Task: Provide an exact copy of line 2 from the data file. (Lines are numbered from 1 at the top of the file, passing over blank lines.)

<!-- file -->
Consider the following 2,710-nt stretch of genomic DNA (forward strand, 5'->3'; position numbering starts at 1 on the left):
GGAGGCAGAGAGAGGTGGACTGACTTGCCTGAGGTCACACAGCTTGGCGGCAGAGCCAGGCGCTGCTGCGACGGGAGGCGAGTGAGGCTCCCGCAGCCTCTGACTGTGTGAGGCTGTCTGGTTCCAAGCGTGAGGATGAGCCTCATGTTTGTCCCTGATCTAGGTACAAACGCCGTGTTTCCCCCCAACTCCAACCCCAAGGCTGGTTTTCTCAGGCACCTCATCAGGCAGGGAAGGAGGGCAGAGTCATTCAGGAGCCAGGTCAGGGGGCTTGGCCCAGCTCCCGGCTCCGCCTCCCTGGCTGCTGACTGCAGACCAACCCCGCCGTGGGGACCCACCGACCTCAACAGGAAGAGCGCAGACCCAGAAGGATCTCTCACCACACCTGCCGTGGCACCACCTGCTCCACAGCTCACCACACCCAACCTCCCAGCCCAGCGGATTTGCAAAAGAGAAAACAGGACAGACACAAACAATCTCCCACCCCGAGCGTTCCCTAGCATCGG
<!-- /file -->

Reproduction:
GGAGGCAGAGAGAGGTGGACTGACTTGCCTGAGGTCACACAGCTTGGCGGCAGAGCCAGGCGCTGCTGCGACGGGAGGCGAGTGAGGCTCCCGCAGCCTCTGACTGTGTGAGGCTGTCTGGTTCCAAGCGTGAGGATGAGCCTCATGTTTGTCCCTGATCTAGGTACAAACGCCGTGTTTCCCCCCAACTCCAACCCCAAGGCTGGTTTTCTCAGGCACCTCATCAGGCAGGGAAGGAGGGCAGAGTCATTCAGGAGCCAGGTCAGGGGGCTTGGCCCAGCTCCCGGCTCCGCCTCCCTGGCTGCTGACTGCAGACCAACCCCGCCGTGGGGACCCACCGACCTCAACAGGAAGAGCGCAGACCCAGAAGGATCTCTCACCACACCTGCCGTGGCACCACCTGCTCCACAGCTCACCACACCCAACCTCCCAGCCCAGCGGATTTGCAAAAGAGAAAACAGGACAGACACAAACAATCTCCCACCCCGAGCGTTCCCTAGCATCGG